The Straits Times reported this week that “Singaporeans have world’s longest life expectancy at 84.8 years.” Unfortunately, this good news was tempered with data that indicates that we will also spend more of those years in poor health (10.6 years on average).
What stood out for me in this report was the fact that mental health was the second largest cause of poor health, especially for the elderly. This caught my attention because of an earlier report from last year about the number of suicides amongst the elderly hitting a record high.
We do not often address issues of mental health in our society. More often than not, it is ignored or swept under a rug, possibly because of the shame it brings. Yet this is a very real problem, and we in the church ought to be able to discuss and help those who suffer in this way.
In particular this week’s passage from 1 Kings 19:1-18 addresses what appears to be Elijah in depression, one of the most common mental health problems we face. Curiously it is an episode that follows what must have been one of the greatest triumphs in Scripture when God confronted the prophets of Baal in 1 Kings 18 and followed it by lifting the crippling drought over the land of Israel. Despite these successes, Elijah was left in a state of despair as he cries out to God, “I have had enough, Lord, Take my life; I am no better than my ancestors.” (1 Kings 19:4b-5) The desire to end it all is surely a sign of depression.
In many ways, the prescription God gave Elijah to eat and rest well are the very things people who are struggling with depression need. But more importantly, he provided the ultimate answer in three ways.
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One of the key resources God has for us is his body, the community of the Church. There are brothers and sisters in Christ that we can turn to in our time of need. We are not alone, and we do not have to face our trials and troubles by ourselves. We are called instead to “bear one another’s burdens.” (Galatians 6:2)
Secondly, God is faithful to do what He promises to do. In many ways, we can all probably identify with Elijah. He witnessed a great triumph up on Mt Carmel. He expected the tide to have turned, and the people, but especially Ahab and Jezebel to repent and return to God. Instead, Jezebel doubled down. She not only did not repent, but she also threatened Elijah’s very life! The disillusionment Elijah felt is understandable. It would seem like his best efforts had ultimately ended in failure. Apparently, nothing had changed.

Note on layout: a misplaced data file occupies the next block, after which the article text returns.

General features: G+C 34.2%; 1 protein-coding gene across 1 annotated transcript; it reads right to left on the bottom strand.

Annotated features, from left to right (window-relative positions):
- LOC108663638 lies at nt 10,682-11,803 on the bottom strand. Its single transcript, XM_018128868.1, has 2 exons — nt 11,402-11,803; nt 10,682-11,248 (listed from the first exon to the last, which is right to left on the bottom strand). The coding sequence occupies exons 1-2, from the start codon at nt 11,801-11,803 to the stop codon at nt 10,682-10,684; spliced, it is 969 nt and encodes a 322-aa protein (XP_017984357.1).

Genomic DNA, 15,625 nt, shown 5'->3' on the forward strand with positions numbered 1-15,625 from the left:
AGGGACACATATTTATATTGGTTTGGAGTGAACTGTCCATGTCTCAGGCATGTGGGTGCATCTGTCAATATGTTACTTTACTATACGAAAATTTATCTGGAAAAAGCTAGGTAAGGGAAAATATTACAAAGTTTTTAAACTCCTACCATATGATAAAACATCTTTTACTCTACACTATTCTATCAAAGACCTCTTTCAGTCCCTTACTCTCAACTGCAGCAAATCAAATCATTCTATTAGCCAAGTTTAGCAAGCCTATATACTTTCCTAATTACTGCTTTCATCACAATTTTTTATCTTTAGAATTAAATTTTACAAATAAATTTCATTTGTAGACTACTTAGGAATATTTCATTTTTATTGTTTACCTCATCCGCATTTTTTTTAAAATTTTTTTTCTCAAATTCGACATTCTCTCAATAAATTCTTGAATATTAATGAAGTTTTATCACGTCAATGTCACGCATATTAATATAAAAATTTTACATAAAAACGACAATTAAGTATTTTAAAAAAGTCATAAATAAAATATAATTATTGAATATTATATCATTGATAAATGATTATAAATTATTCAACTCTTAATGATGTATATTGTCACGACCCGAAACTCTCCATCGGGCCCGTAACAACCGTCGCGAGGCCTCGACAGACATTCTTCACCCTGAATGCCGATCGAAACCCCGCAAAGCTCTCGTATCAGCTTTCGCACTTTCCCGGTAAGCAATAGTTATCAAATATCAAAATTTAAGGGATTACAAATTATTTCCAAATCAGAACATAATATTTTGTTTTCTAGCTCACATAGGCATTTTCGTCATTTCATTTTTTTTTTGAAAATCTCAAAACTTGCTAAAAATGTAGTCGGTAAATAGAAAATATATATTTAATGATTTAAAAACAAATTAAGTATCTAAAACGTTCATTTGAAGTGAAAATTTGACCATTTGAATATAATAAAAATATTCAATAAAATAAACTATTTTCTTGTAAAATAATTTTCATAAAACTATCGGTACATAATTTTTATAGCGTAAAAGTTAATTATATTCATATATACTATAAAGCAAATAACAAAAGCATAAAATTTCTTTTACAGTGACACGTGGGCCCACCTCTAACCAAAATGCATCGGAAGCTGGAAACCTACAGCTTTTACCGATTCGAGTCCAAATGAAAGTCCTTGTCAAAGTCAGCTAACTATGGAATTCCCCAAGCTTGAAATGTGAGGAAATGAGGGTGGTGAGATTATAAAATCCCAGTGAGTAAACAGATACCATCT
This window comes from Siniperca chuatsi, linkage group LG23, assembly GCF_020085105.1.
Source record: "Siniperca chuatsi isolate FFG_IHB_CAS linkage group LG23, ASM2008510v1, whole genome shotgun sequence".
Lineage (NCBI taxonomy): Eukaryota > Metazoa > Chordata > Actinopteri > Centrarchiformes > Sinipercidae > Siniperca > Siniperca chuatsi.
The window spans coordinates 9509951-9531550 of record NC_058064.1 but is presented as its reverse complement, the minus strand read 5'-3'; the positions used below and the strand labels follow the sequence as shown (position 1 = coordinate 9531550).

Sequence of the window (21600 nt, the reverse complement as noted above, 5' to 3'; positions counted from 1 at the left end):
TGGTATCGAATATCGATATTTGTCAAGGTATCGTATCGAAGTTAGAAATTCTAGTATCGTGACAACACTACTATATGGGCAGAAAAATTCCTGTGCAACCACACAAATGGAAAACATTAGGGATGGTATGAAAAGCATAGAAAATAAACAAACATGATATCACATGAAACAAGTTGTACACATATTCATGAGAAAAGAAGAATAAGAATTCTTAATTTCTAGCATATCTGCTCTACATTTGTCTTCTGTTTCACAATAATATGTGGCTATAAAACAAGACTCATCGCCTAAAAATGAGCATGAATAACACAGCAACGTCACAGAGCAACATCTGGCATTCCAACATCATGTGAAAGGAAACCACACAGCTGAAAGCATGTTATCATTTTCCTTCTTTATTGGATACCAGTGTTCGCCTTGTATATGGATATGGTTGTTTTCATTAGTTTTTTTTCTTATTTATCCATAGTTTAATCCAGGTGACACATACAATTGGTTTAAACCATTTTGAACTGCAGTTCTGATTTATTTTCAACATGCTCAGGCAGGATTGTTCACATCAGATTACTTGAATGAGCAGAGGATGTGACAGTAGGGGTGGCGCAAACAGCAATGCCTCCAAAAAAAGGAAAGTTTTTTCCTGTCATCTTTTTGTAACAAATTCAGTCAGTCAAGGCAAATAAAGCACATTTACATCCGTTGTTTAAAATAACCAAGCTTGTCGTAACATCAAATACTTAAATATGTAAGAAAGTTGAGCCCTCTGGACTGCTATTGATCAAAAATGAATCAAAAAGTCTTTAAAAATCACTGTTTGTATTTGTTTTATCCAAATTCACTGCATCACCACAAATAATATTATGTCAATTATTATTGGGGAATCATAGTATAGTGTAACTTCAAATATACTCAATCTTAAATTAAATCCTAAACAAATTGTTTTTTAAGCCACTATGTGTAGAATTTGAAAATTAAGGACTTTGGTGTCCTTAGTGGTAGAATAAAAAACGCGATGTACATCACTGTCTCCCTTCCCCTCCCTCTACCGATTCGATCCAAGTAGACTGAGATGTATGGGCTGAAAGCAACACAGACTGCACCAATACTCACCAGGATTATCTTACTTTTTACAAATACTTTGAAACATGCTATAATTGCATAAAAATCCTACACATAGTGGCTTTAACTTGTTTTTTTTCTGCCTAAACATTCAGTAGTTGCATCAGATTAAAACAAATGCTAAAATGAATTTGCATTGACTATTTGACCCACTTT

Elijah had to be confronted with God’s awesome presence and to hear His voice afresh. But not in the expected ways. God did not speak to him from the mighty wind, the violent earthquake or the raging fire. Instead, Elijah encountered God in the sound of a low whisper. And God’s voice was the voice of assurance that He will complete what He had begun. It remains for us to be willing to seek out God’s ways in unexpected places and allow Him to bring His assurance to us. The apostle Paul says, “And I am sure of this, that he who began a good work in you will bring it to completion at the day of Jesus Christ.” (Philippians 1:6)
Finally, God patiently and mercifully deals with His servants. God cared for Elijah despite his faithlessness. He met the prophet at his point of need. He gently cared, restored and encouraged him when he was at his lowest.
If we like Elijah are facing deep discouragement. We only have to look at the one who suffered in the garden called Gethsemane. He too was discouraged even as he was on the cusp of fulfilling His mission. Scripture tells us that he suffered such stress that his blood came out through his sweat glands, which is a known medical condition called hematidrosis. That we have a Saviour who had suffered as we have and ultimately won the ultimate triumph over sin and death, the real enemies of our souls.
And that he gently invites us saying, “Come to me, all who labor and are heavy laden, and I will give you rest. Take my yoke upon you, and learn from me, for I am gentle and lowly in heart, and you will find rest for your souls. For my yoke is easy, and my burden is light.” (Matthew 11:28–30)